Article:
As biographies go, I will say that this is one of the better ones I've read. The research is thorough, and the subject is presented in a thorough way. While Arroyo definitely adores Mother Angelica, I didn't get the impression he sensationalized her life, and the fact that he is himself a man of faith clearly helped him present certain aspects of her life in a way that respects the religious dimension (something a purely secular biographer might not have been able to do). And Mother Angelica has had an interesting life: a troubled family life, a no-nonsense approach to her vocation, a great many accomplishments to her credit (including founding 2 new religious orders, as well as the largest religious satellite network in the world). To be sure, she is a personality worth studying. But is she worth emulating? Is she a saint?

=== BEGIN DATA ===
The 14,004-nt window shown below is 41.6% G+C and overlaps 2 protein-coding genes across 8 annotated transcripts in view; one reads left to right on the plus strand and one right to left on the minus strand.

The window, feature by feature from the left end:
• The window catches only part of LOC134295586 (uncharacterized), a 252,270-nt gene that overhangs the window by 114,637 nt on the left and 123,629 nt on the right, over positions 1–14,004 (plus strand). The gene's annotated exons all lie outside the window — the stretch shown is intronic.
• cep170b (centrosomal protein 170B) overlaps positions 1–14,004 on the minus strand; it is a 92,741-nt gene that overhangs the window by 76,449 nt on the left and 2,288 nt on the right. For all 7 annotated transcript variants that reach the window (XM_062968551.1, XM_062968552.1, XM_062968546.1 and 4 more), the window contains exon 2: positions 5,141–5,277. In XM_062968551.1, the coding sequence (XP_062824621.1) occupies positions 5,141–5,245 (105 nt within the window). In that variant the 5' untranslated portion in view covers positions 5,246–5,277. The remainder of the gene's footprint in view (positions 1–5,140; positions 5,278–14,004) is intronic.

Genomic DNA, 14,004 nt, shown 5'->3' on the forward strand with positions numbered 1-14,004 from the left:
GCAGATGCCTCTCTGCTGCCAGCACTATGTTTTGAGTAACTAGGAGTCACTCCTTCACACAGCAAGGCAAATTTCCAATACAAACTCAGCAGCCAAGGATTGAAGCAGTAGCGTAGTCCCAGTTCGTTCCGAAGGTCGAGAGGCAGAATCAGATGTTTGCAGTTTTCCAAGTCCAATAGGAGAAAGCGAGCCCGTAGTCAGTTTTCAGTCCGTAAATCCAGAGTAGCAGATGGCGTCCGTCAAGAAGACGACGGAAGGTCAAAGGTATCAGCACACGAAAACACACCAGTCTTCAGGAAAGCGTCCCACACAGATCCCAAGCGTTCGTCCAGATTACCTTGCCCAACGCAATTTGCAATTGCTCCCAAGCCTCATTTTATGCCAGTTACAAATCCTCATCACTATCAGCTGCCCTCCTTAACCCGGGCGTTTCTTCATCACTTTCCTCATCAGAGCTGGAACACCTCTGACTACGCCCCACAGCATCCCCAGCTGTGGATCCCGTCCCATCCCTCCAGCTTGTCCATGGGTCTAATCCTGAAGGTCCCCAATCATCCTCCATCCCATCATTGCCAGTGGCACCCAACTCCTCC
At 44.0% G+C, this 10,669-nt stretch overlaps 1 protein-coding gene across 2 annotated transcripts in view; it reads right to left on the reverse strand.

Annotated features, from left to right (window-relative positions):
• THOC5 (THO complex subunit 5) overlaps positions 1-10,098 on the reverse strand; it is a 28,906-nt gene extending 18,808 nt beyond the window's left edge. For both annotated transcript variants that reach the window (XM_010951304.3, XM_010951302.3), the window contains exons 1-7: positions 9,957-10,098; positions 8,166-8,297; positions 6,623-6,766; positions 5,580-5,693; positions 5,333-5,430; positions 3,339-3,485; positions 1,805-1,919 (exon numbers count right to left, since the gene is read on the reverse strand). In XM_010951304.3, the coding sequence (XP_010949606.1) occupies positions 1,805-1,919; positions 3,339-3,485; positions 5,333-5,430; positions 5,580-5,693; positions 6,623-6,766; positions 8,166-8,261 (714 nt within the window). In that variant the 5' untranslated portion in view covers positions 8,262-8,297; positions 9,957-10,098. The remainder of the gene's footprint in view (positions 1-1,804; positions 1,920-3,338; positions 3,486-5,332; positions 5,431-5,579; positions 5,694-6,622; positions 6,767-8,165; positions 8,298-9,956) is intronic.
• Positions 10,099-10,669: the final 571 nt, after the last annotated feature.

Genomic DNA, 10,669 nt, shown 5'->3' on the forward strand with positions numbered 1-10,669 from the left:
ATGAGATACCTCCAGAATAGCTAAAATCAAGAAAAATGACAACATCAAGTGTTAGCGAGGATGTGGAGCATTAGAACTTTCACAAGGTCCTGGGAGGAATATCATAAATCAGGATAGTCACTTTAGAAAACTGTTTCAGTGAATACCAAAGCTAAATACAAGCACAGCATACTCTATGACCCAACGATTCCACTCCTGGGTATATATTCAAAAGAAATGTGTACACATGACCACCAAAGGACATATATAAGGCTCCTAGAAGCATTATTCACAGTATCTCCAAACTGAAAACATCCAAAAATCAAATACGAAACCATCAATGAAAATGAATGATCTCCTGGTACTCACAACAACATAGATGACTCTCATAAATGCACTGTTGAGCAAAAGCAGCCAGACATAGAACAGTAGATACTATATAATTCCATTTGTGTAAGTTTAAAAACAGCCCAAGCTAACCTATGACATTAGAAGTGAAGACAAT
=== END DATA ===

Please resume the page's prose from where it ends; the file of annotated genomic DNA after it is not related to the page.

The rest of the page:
In the end, the dramatic tension of the book turns around this question. Yes, founding a satellite network is impressive — but if it was done on her own initiative, rather than in obedience to the Lord, it won't help her get to heaven. Grace is funny that way — we can't earn it, we can only accept it as a gift. And while this is a dramatic tension in Mother Angelica's life, it is (curiously) a dramatic tension in Arroyo's presentation of that life. As I mentioned before, it is clear that Arroyo adores Mother Angelica, and often enough one gets the impression, even as he is trying to be objective, that he can't help but present things in such a say that he is saying "Look what she did! Isn't she amazing?" Except that, some of those things I didn't find amazing at all. For example, Mother Angelica went ahead and did a lot of things without proper ecclesiastical permission, and when asked about it her response reveals that she didn't actually trust the church to agree with her. She went head-to-head with a Cardinal Archbishop over an element of doctrine, and in the end you don't get the impression that either of them really "won". Yeah, she's hard-headed and hard-working, but so what? In themselves, those are not signs of sanctity. I consider these and other elements to be "crooked lines" in her life. Now it is true that God can "draw straight with crooked lines", and for Mother Angelica it appears he has (the results speak for themselves) — but that doesn't make those lines any less crooked in their origin. What I find interesting about this biography is that Arroyo shows both the "straight" results and the "crooked" origins of Mother Angelica's life, choices and endeavours. At times he doesn't seem to recognize just how crooked those origins were in some cases — all he can see is the straight results, and therefore he concludes she was right all along — but curiously, even that helps guarantee the authenticity of the text. After all, it means that even if Arroyo was trying to write hagiography, in the end up he wound up writing biography — something that he said was his original intention, anyway!